Turns out, writes Blizzard Support Agent Kaltonis, the malware was tucked away inside a fake – but working – Curse Client. It gets more complex – the fake client was downloaded from a fake – but (mainly) working – version of the Curse website.
Gamers searching for “curse client” on major search engines were finding the (false) site, downloading the (false) file, and installing the (very real) Trojan.
Technical Support staff Ressie explains:
The problem isn’t Curse. The problem is people searching for Curse Client, and clicking on an ad instead of the actual Curse site. The genuine Curse Client is clean. The problem is people not watching what they’re clicking on or installing, and getting a fake that gives you malware as well as the real client.
While the Trojan is still not recognised by a number of antivirus programs, it’s being picked up by others, including Ad-Aware, BitDefender, McAfee and Symantec. More are being added all the time.
The easiest way to remove the Trojan is simple: Delete the fake Curse Client, and run an (updated!) Malwarebytes. You no longer need to reformat your computer.
If there are still issues, try this:
- Download AutoRuns:
Find Disker & Disker64 in the list. Uncheck the boxes on the left for each line, then right click each, and select “Delete”.
- Download ProcessExplorer:
Under explorer.exe, you should see a rundll32.exe under it. There may be several, so find the one that when you hover over it, the popup text says “Disker” and/or “Disker64”. Right-click the rundll32.exe, and select “Kill Process”, and click OK.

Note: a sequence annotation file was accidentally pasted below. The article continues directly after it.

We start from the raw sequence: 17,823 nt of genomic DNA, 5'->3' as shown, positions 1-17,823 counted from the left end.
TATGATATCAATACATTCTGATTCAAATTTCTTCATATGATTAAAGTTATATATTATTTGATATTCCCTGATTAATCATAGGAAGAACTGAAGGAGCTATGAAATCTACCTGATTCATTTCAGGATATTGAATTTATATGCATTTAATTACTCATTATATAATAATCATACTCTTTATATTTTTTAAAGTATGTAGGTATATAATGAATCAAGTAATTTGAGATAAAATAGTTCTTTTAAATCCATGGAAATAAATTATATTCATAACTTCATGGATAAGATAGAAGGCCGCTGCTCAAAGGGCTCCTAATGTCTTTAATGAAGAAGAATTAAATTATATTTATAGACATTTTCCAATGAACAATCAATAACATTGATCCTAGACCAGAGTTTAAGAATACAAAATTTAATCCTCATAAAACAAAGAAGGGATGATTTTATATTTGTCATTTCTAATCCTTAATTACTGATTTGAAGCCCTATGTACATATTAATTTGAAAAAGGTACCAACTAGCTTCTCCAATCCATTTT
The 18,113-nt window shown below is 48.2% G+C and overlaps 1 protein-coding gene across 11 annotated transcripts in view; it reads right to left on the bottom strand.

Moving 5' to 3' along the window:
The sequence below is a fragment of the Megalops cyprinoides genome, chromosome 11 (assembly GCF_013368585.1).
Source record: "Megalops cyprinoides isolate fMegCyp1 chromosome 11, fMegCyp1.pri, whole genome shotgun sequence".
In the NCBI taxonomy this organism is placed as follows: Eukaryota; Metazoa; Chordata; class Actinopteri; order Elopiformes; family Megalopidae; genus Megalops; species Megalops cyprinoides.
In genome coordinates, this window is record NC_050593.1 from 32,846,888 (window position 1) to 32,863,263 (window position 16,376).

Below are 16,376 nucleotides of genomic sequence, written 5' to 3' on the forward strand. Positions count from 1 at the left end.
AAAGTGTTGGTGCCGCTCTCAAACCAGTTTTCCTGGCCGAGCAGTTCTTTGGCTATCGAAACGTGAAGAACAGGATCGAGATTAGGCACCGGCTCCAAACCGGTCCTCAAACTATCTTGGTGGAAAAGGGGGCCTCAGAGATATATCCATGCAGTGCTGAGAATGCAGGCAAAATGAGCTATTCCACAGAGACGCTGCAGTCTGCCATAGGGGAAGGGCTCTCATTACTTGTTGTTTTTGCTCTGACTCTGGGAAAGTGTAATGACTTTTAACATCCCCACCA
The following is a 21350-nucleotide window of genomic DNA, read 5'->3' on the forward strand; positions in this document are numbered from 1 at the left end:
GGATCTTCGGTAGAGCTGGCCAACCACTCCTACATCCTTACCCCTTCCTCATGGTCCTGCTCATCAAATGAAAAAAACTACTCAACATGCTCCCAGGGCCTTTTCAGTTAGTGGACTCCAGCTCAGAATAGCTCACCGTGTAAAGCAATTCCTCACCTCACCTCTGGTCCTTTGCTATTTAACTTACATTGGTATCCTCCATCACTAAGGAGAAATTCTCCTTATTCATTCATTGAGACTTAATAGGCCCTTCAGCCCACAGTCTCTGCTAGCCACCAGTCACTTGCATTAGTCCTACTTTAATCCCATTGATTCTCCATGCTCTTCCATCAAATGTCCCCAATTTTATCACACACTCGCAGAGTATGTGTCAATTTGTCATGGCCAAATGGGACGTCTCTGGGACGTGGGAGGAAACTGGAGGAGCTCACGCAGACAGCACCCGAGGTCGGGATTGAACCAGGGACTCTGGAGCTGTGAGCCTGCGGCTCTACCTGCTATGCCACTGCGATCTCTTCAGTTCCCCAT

- Download SuperAntiSpyware:
Uncheck both options in the bottom left, and click Express.
After it installs, close it.
Navigate to the
folder, where “name” is your username.
Right click w_win.dll, and select “SUPERDelete File Removal”. It’ll bring you to a screen askign if you REALLY want to delete the file, and to type YES. Type YES.
Do the same for w_64.dll.
- Reboot normally and it should be gone.
- Uninstall SuperAntiSpyware, and delete processexplorer & autoruns.
For those of you interested in these MitM style attacks, this is the only confirmed case we’ve seen in several years outside of the “Configuring/HIMYM” trojan in early 2012 that hit a handful of accounts. These sort of outbreaks are annoying, but an Authenticator still protects your account 99% of the time. Stay safe!
Hackers gaining access to your World of Warcraft account might not seem like much more than a nuisance, but the implications can be far-reaching. By stealing your Battle.net address and password, the hackers potentially have enough information to access your email account or Facebook page – even your online banking details.
This should not just be a reminder to not download software unless you’re sure you know what it is – but also to use different, unique passwords online.